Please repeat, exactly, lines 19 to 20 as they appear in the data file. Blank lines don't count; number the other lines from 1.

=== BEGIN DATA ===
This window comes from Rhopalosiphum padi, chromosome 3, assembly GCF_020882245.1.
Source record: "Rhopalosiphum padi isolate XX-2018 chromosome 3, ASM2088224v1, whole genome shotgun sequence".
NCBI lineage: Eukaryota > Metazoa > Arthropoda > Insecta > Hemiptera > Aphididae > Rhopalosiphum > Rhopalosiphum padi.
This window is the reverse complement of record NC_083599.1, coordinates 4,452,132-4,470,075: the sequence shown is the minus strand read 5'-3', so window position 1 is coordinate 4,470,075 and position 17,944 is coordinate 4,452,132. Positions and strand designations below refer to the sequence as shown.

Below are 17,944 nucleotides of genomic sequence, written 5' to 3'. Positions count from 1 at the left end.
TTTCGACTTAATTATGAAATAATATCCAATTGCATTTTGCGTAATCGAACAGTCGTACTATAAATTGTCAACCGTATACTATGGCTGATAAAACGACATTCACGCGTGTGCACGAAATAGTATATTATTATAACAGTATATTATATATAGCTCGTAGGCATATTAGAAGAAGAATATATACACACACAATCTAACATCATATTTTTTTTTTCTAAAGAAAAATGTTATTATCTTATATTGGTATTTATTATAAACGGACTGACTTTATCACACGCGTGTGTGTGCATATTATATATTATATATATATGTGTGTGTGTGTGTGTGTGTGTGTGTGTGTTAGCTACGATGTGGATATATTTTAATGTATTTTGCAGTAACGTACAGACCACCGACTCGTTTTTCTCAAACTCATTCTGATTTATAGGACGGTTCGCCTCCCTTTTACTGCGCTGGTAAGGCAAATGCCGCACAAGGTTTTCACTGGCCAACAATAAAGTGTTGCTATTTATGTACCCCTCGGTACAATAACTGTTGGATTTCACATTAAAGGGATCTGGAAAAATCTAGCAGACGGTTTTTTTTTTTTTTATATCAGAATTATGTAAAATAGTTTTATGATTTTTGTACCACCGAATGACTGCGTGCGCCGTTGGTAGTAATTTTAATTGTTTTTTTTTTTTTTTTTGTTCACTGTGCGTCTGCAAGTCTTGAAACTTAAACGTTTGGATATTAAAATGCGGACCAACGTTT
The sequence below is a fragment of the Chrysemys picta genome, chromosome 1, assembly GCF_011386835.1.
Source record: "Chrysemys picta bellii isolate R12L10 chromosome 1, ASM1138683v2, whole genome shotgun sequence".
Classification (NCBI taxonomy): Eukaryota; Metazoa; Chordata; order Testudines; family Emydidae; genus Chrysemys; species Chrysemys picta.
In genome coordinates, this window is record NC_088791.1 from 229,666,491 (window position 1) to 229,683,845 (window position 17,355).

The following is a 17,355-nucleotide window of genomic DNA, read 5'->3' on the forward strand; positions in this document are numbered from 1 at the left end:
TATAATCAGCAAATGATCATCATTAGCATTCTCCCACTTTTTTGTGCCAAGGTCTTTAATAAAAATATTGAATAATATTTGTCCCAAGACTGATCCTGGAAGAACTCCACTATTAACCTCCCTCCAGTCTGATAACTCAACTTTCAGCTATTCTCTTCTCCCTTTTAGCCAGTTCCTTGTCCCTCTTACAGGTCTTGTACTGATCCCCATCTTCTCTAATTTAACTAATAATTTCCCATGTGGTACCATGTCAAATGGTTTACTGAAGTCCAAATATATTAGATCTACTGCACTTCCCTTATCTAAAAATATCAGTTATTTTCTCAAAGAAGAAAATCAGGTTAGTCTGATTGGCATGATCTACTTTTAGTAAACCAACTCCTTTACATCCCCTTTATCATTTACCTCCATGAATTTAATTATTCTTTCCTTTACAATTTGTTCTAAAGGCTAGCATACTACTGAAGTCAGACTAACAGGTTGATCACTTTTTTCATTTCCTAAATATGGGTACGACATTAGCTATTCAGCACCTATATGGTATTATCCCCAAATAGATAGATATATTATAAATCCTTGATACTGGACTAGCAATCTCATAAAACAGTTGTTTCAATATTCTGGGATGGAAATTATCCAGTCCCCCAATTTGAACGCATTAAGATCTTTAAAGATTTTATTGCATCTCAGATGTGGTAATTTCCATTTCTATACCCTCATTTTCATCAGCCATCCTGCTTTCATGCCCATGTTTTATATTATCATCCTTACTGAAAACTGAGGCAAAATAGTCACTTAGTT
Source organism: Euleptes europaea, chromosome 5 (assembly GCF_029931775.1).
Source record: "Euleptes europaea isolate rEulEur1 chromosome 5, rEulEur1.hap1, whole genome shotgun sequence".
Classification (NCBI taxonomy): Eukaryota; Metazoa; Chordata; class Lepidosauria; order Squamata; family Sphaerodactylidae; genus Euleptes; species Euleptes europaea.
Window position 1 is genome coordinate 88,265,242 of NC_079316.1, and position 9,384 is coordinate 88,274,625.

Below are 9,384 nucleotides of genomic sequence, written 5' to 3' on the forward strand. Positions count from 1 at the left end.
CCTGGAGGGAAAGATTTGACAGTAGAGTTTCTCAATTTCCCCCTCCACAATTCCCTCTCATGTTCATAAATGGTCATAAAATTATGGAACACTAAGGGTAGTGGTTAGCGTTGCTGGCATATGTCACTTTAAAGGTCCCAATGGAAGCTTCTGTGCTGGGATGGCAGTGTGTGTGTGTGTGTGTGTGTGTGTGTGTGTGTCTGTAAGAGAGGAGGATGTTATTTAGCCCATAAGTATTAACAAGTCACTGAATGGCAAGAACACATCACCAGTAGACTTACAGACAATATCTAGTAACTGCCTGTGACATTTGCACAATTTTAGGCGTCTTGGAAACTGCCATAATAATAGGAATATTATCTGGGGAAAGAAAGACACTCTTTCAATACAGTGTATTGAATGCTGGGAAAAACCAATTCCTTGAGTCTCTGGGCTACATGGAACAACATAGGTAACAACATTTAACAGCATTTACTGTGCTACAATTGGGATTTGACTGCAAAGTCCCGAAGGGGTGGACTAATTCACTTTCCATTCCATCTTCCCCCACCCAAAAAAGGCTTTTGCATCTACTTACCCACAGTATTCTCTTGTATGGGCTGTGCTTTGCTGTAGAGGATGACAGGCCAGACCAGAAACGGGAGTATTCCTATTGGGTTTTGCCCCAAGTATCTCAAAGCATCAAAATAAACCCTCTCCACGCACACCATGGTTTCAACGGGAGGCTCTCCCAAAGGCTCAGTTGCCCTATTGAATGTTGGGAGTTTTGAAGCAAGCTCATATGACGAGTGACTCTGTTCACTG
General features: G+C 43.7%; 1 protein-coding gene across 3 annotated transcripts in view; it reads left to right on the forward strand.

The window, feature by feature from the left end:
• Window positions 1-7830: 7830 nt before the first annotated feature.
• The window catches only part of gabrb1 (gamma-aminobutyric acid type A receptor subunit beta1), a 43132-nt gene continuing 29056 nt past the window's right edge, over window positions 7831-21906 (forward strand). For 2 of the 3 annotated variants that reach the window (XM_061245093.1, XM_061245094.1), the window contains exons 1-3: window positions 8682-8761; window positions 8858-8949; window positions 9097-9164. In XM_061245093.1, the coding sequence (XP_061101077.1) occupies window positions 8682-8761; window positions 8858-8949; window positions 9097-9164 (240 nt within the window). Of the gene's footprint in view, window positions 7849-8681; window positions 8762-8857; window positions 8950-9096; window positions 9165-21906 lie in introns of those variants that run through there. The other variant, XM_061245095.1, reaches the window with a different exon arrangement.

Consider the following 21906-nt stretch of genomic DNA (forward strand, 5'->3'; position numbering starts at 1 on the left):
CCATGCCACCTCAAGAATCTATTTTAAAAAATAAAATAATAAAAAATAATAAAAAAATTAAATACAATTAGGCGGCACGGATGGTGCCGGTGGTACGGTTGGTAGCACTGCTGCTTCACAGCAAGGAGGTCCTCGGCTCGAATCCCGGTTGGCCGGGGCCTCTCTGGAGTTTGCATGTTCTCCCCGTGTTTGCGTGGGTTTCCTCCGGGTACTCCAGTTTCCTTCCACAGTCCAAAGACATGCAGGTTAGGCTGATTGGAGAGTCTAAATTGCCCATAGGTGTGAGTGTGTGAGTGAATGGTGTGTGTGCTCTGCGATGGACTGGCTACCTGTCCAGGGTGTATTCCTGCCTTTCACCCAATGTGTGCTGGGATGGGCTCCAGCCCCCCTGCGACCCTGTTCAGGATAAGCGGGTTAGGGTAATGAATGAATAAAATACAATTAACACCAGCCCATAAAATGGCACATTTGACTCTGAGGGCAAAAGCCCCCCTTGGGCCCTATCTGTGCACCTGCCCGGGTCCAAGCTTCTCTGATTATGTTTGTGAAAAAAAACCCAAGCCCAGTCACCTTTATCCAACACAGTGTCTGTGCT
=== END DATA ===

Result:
General features: G+C 43.7%; 1 protein-coding gene across 3 annotated transcripts in view; it reads left to right on the forward strand.

The window, feature by feature from the left end: